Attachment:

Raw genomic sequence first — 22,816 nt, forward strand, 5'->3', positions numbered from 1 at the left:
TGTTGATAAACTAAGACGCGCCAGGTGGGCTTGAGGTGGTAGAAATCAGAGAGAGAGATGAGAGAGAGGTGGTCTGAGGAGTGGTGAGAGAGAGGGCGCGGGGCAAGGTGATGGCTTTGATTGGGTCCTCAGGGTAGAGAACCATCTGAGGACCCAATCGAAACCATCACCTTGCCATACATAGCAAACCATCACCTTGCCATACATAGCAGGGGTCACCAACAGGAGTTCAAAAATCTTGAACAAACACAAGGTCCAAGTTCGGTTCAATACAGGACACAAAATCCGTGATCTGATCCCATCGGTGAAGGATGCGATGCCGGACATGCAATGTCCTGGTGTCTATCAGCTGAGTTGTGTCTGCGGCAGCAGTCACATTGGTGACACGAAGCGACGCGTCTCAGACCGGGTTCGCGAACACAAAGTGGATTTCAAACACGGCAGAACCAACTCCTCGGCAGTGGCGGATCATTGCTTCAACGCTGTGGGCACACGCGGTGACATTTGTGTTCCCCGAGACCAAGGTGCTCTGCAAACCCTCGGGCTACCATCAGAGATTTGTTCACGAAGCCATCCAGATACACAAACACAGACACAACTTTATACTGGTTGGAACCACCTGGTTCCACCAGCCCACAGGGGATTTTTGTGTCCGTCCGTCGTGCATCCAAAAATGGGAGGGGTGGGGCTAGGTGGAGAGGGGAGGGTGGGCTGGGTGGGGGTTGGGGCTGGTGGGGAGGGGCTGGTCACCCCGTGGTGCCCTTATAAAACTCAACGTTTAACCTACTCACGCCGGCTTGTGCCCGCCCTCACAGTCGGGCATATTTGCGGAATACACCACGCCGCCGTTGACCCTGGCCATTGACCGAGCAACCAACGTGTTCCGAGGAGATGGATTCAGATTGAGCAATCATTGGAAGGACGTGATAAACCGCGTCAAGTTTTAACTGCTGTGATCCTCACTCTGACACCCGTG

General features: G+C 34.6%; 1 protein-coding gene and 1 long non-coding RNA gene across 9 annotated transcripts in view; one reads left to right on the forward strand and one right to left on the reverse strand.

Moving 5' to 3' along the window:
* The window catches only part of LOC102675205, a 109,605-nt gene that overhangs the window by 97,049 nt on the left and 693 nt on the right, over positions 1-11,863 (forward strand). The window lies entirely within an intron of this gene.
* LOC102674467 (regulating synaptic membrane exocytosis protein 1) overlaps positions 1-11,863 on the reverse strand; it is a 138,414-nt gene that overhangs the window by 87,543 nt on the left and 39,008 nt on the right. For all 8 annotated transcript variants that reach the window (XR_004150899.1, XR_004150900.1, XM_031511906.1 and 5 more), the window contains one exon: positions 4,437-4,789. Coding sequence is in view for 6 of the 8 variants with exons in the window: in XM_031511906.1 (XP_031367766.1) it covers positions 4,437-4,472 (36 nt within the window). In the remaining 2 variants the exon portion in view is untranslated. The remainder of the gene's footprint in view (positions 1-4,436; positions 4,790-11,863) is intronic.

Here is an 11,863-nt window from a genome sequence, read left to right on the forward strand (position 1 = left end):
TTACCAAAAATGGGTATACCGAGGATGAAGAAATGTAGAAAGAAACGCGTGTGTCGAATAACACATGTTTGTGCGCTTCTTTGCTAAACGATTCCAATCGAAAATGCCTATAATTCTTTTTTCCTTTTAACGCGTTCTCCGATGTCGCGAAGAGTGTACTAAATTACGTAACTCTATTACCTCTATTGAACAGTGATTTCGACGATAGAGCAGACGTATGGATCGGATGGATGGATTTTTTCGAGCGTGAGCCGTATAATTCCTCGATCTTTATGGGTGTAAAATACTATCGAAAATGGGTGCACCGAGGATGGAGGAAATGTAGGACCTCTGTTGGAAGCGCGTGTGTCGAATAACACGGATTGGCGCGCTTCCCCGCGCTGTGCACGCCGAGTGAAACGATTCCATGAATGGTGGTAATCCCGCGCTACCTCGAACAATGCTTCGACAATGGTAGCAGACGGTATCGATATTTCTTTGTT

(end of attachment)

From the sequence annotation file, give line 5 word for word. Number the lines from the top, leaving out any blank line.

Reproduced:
* The window catches only part of LOC102675205, a 109,605-nt gene that overhangs the window by 97,049 nt on the left and 693 nt on the right, over positions 1-11,863 (forward strand). The window lies entirely within an intron of this gene.